Juan didn't happen to have a spare solenoid in his truck, but with the help of the boys down at All Keys Diesel Rick had his hands on a shiny new one by Saturday noon. He tested then installed it but still no luck. "Click. Click. Crank crank crank crank crank...!"

A quick review of the engine's schematic and more testing showed Rick that the shorted solenoid had also fried an electrical timing module (or vice versa) - he quickly ordered a new one from All Keys. Rick manually bypassed the module and the genset started. He would continue the manual bypass until he received and installed the replacement module, but we were good to go for now...

Zumba - Party Hearty

Rosa Saturday, March 26: Was I a good helpmate throughout the crisis? Did I stand by my man, praising his skills, admiring his biceps and keeping him company in the oily greasy hot crowded engine room, on his BIRTHDAY no less?


Instead, I merrily skipped away to attend a two-hour Zumba marathon in the park, held to benefit the American Heart Association. It was a great time, and the effort netted $1300 for the cause.

Here we see Rosa, right, demonstrating the steps; for this selection she has donned her belly-dancing belt. Even though I was coming off the cold and its accompanying week of doing nothing aerobic except cough, I was able to stay on my feet and even keep up (mostly) for the full two hours, and I had a wonderful time.

I returned to the marina tired, happy and sweaty.

Rick emerged from the engine room relieved, happy and sweaty.

Once again, all's well that ends well!

We cleaned ourselves up then motored the short distance back to the mooring field, where we requested and received a different mooring, this one VERY close to the dingy dock. This move would save us an enormous amount of commuter time in the coming weeks.

We celebrated by biking out along the old Seven-Mile Bridge and spotting many wonderful sea creatures including several species of rays. Our favorites were the eagle rays, below right:

Rays The eagle rays are a group of cartilaginous fishes in the family Myliobatidae, consisting mostly of large species living in the open ocean rather than on the sea bottom.

Eagle rays feed on mollusks and crustaceans, crushing their shells with their flattened teeth, while devil and manta rays filter plankton from the water. They are excellent swimmers and are able to breach the water up to several metres above the surface.

Compared with other rays, they have long tails, and well-defined rhomboidal bodies. They are ovoviviparous, giving birth to up to six young at a time. They range from 48 centimetres (19 in) to 9.1 metres (30 ft) in length.

We later learned that, just last year, one of these enormous rays breached the surface just as a boat was speeding by; a woman aboard arrived at the same point in time and space as the airborne ray and the collison killed them both. Such a tragedy. Well, the creatures are beautiful to watch from the safety of the old bridge, 20' or higher above the water.

Rick and Pat Finally, we ended Rick's offical birthday with a casual sunset dinner at Keys Fisheries, memorialized by a goofy but sincere self-portrait, right.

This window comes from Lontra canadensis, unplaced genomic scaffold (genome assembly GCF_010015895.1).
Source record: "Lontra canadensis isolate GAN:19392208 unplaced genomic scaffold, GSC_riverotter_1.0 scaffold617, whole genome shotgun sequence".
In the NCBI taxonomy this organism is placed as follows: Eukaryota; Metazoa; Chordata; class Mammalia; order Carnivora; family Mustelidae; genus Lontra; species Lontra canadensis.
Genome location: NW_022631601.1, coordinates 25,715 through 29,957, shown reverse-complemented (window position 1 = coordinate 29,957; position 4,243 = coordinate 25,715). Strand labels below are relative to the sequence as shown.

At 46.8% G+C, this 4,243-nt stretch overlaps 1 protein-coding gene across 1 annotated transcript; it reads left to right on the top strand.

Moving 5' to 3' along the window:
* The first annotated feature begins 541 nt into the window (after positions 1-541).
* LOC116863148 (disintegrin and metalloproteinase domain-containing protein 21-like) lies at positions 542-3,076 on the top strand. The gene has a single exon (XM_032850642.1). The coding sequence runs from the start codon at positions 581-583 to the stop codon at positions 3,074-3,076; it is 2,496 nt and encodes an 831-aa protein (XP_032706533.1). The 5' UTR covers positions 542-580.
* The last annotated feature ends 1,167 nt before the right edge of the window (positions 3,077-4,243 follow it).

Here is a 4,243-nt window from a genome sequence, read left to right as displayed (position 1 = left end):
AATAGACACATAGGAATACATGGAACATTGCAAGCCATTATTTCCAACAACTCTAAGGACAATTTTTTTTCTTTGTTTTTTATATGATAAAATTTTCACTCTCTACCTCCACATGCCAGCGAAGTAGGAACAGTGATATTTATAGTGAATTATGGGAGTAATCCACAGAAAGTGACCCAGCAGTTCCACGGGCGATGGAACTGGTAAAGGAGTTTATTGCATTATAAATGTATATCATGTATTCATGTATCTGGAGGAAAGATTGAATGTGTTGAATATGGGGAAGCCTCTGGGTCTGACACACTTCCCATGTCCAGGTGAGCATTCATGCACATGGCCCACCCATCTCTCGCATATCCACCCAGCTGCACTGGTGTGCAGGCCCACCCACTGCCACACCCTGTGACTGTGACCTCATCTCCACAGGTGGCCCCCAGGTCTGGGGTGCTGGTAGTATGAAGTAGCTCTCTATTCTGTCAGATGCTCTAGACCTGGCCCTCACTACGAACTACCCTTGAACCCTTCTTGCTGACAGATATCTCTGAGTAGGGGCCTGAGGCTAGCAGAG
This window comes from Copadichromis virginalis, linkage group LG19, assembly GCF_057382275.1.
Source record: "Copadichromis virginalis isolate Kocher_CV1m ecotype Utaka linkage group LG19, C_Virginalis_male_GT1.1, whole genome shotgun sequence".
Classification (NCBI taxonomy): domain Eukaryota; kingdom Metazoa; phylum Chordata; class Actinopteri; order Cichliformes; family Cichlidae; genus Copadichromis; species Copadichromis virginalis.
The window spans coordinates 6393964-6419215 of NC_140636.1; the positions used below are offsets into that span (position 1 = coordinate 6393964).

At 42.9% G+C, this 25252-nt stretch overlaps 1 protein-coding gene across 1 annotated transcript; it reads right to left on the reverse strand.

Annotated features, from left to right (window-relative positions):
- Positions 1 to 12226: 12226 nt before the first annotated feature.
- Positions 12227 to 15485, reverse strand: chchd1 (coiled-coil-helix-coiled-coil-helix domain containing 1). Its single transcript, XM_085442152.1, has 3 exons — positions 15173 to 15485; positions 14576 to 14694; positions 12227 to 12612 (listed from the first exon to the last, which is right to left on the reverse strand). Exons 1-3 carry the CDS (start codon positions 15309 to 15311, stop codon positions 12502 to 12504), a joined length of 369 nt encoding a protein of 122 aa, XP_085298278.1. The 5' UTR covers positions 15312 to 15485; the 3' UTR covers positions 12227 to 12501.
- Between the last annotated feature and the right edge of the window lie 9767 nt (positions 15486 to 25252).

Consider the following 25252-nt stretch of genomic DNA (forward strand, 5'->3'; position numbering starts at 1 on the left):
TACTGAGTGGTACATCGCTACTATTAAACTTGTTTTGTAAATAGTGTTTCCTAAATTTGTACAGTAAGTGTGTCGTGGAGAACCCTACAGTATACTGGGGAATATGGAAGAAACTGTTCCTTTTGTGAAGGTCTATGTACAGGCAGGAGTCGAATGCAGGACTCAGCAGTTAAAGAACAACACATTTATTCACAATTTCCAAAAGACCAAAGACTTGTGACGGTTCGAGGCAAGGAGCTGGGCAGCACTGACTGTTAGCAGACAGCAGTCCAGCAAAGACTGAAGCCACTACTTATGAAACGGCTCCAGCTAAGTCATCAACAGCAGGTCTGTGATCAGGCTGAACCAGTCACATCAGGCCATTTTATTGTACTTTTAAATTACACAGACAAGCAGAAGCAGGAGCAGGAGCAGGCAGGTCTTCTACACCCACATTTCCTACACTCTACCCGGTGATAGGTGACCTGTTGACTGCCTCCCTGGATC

Thanks to Rick's brothers who phoned to give him much-needed birthday grief.

Belated Birthday Outing

Sunday, March 27. Gil and Brenda were dingy-ing over to Dockside intending to check on our progress when they spotted Sea Gator's shiny white stern on her new mooring. YAY! Soon we four were all aboard our bikes and heading up the island to Curry Hammock State Park:

Gil and Brenda The hardwood hammocks found on these tropical islands support one of the largest populations of thatch palms in the United States. Mangrove swamps, seagrass beds and wetlands provide vital habitats for tropical wildlife...

At the Park entrance station we obtained life jackets and paddles, which we carried on our bikes to the beach like a squadron of knights heading for a jousting tournament. We dragged two double kayaks into the water and piled aboard with a minimum of shuffling and dunking.

It was such a beautiful day, any adventure would have been wonderful. But we followed the suggestions of the Park Ranger and explored a sheltered bay anchorage, a winding tunnel of mangrove roots, and an ocean-side sand bar complete with incoming surf (all the way from Portugal, mind you). At the end we were soaked, but happy.

Rick Afterward we enjoyed happy hour beverages and peel-and-eat shrimp and nachos at Sparky's Landing. And all along the way we solved ALL the world's problems and most of our own.

Rick vowed that it was an "outstanding" belated birthday celebration. Our sincere and affectionate thanks to Gil and Brenda, above.

Alas, soon Brenda and Gil had to join the procession of boats leaving the harbor. Rick and I hated to say goodbye to new friends - and we hated to be left behind. It's no fun to be the ones saying "goodbye." But the month was nearing the end and it was getting time for us to leave, too.

More Weather

OK, now it was hot. And humid.

March blooms My sinuses felt soggy, like they do when you've been swimming upside down without doing that revolting a-WHOonking thing you're supposed to do with each nostril.

To move is to drip.

To breath is to drown.